Automaker Goes 'Digital'

DaimlerChrysler uses IT to design plants, cut car production cycles

NEW YORK -- DaimlerChrysler AG is in the early stages of automating the way its manufacturing plants are designed, a project that will require an eight- to nine-figure investment and is aimed at reducing the company's new-vehicle production cycles by up to 30%.

The world's third-largest automaker announced its Digital Factory plans at a briefing here last week. The initiative is an attempt to simulate the entire production process -- from initial drawings of facilities to final functioning assembly lines -- "before one brick is put in the ground," said Susan J. Unger, CIO at DaimlerChrysler.

As part of the project, DaimlerChrysler expects to use manufacturing design, simulation and visualization tools developed by Dassault Systemes SA to help design, build and retrofit all of its plants by 2005, Unger said. The Digital Factory plan comes two years after the automaker launched a similar initiative called Fast Car, also based on Dassault's technology, to speed up its vehicle design work.

DaimlerChrysler began using the Digital Factory approach in February as part of a project to build a new engine-manufacturing plant in Koelleda, Germany. Unger said the factory designers used Dassault's Catia computer-aided design software as well as virtual manufacturing software made by Delmia, a subsidiary of Paris-based Dassault.


The use of the tools is expected to result in reductions of roughly 30% in construction time and 10% in per-square-foot plant floor costs at the Koelleda plant, Unger said.

DaimlerChrysler is also running a pilot program with the software at a Mercedes-Benz factory in Germany that's being retrofitted, Unger said. She added that the company previously implemented "a degree" of digital manufacturing planning in construction projects at two other plants in Germany and a Jeep assembly facility in Toledo, Ohio, as precursors to Digital Factory.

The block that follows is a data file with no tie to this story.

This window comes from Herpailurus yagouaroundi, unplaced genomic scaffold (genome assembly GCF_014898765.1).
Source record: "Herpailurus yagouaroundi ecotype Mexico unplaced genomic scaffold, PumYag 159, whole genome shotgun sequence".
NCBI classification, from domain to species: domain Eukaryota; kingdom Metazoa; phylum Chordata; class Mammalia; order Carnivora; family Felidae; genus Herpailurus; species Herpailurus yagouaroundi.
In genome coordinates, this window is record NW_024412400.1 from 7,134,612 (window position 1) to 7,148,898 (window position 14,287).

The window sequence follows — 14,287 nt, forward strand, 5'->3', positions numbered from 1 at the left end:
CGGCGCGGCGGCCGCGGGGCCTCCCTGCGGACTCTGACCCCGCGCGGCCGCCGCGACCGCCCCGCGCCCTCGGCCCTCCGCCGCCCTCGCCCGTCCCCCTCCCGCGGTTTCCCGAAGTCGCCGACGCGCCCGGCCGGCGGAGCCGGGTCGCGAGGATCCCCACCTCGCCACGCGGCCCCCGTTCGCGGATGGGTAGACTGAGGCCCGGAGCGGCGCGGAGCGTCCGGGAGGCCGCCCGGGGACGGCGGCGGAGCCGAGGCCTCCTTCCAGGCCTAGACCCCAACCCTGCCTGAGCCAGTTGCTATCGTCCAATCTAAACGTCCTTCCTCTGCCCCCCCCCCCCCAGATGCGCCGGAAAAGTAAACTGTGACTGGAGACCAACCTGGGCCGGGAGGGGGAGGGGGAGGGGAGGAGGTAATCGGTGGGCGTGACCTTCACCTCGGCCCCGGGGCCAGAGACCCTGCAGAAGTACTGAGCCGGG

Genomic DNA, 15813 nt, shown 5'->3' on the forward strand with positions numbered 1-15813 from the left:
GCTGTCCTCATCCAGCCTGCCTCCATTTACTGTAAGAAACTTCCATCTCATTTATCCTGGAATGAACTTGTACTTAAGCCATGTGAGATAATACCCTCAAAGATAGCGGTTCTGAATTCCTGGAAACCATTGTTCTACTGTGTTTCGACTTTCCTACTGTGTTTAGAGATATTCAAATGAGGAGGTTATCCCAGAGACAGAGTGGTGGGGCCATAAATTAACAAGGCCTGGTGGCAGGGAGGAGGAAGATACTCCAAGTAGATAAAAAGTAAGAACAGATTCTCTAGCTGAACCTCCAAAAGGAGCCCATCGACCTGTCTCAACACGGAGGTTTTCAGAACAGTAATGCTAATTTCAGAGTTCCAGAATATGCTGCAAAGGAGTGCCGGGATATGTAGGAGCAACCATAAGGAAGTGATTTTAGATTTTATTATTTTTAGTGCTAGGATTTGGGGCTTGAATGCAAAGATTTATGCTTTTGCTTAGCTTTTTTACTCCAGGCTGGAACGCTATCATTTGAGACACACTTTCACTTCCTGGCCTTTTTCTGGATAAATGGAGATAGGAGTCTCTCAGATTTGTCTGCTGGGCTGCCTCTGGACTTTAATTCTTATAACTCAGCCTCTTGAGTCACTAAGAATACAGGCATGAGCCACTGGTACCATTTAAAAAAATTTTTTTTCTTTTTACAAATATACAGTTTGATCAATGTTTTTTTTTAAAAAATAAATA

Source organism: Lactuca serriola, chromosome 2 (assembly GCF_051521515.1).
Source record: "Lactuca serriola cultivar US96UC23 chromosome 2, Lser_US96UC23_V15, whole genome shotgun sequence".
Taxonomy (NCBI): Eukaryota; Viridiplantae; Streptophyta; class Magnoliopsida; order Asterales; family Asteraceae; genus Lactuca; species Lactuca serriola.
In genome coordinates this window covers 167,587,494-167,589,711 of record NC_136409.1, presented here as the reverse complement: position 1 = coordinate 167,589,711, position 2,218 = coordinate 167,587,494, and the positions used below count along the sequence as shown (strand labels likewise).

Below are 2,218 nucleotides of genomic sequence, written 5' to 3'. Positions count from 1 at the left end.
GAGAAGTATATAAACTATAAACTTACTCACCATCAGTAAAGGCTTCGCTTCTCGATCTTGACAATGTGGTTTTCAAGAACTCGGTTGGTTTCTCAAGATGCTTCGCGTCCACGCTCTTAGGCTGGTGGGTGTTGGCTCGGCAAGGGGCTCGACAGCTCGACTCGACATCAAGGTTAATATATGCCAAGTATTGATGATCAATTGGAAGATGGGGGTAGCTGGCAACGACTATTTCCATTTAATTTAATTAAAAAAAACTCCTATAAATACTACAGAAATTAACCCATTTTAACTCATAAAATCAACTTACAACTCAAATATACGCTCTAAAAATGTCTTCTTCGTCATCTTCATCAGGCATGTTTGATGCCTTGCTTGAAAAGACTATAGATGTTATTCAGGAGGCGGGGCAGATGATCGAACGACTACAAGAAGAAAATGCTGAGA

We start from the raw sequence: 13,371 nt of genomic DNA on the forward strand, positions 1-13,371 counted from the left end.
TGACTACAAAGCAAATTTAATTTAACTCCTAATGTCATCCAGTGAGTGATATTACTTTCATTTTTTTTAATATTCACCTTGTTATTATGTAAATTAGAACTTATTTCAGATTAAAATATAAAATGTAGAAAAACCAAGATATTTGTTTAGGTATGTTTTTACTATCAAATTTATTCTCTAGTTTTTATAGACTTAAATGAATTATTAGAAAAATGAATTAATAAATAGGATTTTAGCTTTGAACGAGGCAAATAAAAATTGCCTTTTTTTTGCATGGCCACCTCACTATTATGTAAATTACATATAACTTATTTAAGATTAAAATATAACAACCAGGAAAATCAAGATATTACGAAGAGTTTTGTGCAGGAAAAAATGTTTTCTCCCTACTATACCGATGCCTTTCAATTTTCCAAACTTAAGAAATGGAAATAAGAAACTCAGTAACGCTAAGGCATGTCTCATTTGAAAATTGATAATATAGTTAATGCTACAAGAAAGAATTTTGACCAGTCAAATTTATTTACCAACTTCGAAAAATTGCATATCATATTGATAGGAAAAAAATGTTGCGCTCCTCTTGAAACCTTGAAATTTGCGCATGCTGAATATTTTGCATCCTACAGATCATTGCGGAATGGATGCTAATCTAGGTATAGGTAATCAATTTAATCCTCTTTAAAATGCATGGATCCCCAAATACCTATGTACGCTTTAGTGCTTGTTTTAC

The possible investment range cited by Unger would cover the cost of software licenses, hardware and implementation work if DaimlerChrysler goes forward and licenses the Delmia software on a worldwide basis, a company spokeswoman said.

Wolf-Peter Seuffert, an IT manager who is heading the digital manufacturing pilot project at Mercedes-Benz, said via e-mail that the Delmia tools previously hadn't been used in application environments as complex as those in the automotive industry.

But, Seuffert said, DaimlerChrysler officials "are 100% sure and confident" that the software is scalable enough to meet the company's needs, which include managing 500,000 production-related data records for its Mercedes-Benz S-Class cars alone.

The Digital Factory strategy is similar to design automation efforts that are being undertaken by other major automakers, including General Motors Corp., Ford Motor Co. and Toyota Motor Corp., said Jack Maynard, an analyst at Aberdeen Group Inc. in Boston.

"They're all trying to do a lot more in working on designs in electronic form, where it's cheaper to make changes, before they start bending metal," Maynard said. "It's expensive to do, but it works out to be little on a dollar-per-car basis."

Unger said that DaimlerChrysler also expects Digital Factory to produce improvements in vehicle quality and production workflows. For example, the virtual manufacturing tools should help production engineers determine before manufacturing starts whether a specific part will fit into a vehicle as planned, Unger said. That could minimize the need for expensive rework once manufacturing has begun, she noted.

Copyright © 2002 IDG Communications, Inc.

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